A chartered or acknowledged assessor will determine the estimated value of a property using objective criteria, such as its condition, location and surface area. This estimated value is useful for determining inheritance tax or your fire insurance.
The sale value also depends upon subjective criteria. The owner and buyer will determine the final sale value between themselves. The number of buyers also has a large influence upon this price. The more buyers are interested, the higher the sales price.
Surfing the Internet is an excellent way to find a property, but a CENTURY 21 real estate specialist is even better. The difference lies in our personal, professional approach that clearly works in your favour.
- You will save a great deal of time by making a pre-selection of properties that meet your requirements.
- You will receive detailed advice and answers to all your questions.
- You set the agenda.
- You will see brand new houses on the market before they appear in the newspapers or on the Internet.
- You will benefit from our knowledge on prices, taxes, costs, financing and the neighbourhood in which you are looking for a property.
- You will have access to every available tool for advice.
- You don’t have to worry, because you will never have to face this challenge on your own. We will help you from the start of your search to the execution of the deeds.
No. Estate agents are paid for their work – that is only reasonable. However, they will save you both time and money, thanks to their expert knowledge of the market. They will also protect you from making a bad purchase and administrative problems. In the long run, it is often cheaper to buy through a real estate advisor.
This means that you purchase a plot of land and the house that you are going to build upon it together. Occasionally, this can come as an unpleasant surprise. Our tip is to read the sales conditions very carefully and to go through them with your CENTURY 21 real estate specialist.
- Notary costs
- Stamp duty in Belgium: in Flanders, this is 5% or 10% (depending on the cadastral income), in Wallonia, it is 6% or 12.5% (also depending on the cadastral income) while in Brussels it is 12.5% of the purchase price. Your CENTURY 21 consultant will know the conditions.
- Costs of the mortgage deeds: these depend upon the amount of the loan. These costs include the notary’s fee for drawing up the mortgage deeds, the costs of the mortgage research and stamp duties.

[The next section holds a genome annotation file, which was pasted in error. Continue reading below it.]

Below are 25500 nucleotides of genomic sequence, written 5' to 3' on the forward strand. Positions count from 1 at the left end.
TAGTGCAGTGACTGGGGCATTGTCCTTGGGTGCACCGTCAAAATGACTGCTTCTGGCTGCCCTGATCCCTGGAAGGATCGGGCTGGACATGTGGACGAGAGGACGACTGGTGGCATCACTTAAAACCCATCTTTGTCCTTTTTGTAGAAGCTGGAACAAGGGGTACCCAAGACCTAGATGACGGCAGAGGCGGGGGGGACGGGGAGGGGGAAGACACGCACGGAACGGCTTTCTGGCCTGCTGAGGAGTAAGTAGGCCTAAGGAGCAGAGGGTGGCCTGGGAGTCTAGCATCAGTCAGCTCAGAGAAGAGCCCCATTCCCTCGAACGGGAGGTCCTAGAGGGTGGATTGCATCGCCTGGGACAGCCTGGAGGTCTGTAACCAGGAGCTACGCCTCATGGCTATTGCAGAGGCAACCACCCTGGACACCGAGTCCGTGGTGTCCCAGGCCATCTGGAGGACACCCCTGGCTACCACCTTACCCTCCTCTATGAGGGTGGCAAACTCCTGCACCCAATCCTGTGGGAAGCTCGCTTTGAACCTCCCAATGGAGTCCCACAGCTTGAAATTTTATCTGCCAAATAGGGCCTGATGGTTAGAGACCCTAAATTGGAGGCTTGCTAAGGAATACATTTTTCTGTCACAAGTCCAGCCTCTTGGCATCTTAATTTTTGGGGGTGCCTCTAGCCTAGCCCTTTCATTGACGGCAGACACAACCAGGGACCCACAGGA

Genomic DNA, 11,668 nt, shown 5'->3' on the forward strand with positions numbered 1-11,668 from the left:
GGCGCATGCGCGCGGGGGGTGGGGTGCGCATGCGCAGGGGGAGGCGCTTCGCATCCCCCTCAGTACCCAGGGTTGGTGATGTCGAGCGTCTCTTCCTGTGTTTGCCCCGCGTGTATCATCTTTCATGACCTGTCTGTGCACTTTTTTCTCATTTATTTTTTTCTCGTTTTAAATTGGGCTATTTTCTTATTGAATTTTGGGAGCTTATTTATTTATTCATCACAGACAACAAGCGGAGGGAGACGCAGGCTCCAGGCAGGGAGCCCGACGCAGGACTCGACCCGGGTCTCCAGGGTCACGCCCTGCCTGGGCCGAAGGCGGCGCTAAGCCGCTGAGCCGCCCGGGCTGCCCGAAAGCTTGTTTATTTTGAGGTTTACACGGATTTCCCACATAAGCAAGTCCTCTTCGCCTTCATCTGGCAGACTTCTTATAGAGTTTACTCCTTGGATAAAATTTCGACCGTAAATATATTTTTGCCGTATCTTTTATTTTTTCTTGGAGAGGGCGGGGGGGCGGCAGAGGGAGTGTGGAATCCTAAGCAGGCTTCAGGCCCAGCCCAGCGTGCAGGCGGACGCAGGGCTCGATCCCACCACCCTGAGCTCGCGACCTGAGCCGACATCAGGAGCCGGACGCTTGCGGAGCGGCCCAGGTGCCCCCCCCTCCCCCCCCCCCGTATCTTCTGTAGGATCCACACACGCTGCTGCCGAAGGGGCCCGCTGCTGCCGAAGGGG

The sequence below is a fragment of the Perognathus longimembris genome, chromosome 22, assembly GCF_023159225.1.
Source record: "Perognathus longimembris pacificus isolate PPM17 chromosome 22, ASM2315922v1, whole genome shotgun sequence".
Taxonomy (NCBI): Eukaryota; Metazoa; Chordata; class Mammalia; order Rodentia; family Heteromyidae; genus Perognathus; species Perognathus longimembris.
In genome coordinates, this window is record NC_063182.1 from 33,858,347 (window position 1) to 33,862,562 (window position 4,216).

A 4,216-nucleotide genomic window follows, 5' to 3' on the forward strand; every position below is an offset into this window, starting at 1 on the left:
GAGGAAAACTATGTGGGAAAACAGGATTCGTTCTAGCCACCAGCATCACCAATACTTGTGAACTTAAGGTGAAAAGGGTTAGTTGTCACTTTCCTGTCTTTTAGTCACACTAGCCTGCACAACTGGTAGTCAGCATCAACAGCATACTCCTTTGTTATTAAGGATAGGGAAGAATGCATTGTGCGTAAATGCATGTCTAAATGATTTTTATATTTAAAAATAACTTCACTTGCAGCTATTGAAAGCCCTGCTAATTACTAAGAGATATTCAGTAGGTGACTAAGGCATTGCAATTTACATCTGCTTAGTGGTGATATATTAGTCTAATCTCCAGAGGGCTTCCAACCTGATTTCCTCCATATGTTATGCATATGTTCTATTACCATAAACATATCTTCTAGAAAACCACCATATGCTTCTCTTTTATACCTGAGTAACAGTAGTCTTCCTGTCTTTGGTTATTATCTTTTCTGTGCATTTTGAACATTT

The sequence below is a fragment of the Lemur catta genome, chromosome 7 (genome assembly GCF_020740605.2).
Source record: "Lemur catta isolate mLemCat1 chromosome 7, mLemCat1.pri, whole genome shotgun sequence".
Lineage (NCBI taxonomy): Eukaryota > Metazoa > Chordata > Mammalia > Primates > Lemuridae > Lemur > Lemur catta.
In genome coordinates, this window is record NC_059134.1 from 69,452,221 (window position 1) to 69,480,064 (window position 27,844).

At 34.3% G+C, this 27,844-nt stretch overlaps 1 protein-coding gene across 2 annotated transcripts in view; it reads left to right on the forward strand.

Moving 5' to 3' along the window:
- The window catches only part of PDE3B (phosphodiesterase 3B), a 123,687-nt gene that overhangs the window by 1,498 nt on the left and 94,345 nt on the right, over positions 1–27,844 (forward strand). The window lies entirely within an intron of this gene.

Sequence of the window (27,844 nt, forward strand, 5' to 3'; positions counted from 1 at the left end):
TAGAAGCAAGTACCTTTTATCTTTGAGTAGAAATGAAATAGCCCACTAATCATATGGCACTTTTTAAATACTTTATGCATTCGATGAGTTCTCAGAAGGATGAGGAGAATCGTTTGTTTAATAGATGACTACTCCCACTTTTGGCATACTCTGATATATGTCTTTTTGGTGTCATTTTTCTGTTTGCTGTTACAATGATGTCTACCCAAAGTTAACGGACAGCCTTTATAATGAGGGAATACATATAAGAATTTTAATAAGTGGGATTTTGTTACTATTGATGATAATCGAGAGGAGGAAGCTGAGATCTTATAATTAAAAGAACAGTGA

- Mortgage protection insurance
- You usually take out a mortgage protection insurance along with the loan for your property. In the event of your death, this insurance will repay the amount still owed to your financial institution.
- Fire insurance
- You must have an owner’s fire insurance policy for the duration period of your loan. It is best to do this immediately after signing the preliminary sales agreement, as you are liable for all risks from this point onwards.
- Administration costs
- The costs charged by your financial institution for arranging your loan.
- Land tax
- The land tax in Belgium is based on your home’s cadastral income and is stated on your annual tax assessment notice.
In the Netherlands you will have to take into account the cadastral expenses for the registration of the contract and of the tax on the transfer of ownership.
You will pay this tax after your purchase and this will equal 2 per cent of the value of your purchase.
All expenses for your mortgage loan, such as interest, principal payments and life insurance premiums (mortgage protection insurance) are tax deductible, providing that you meet certain conditions. They are only available if this is your only property and if you are the actual owner. Your CENTURY 21 adviser knows all the details.
In the Netherlands, the buyer has the possibility–during this period- to cancel the preliminary sales agreement. This reflexion period consists of a (minimum) of 3 days and begins the day after the day the buyer signed the agreement (signed by the two parties) or the day after the day on which you receive a copy of this agreement. The reflexion period will end at midnight of the final day of this period.
If you have any questions? Contact us: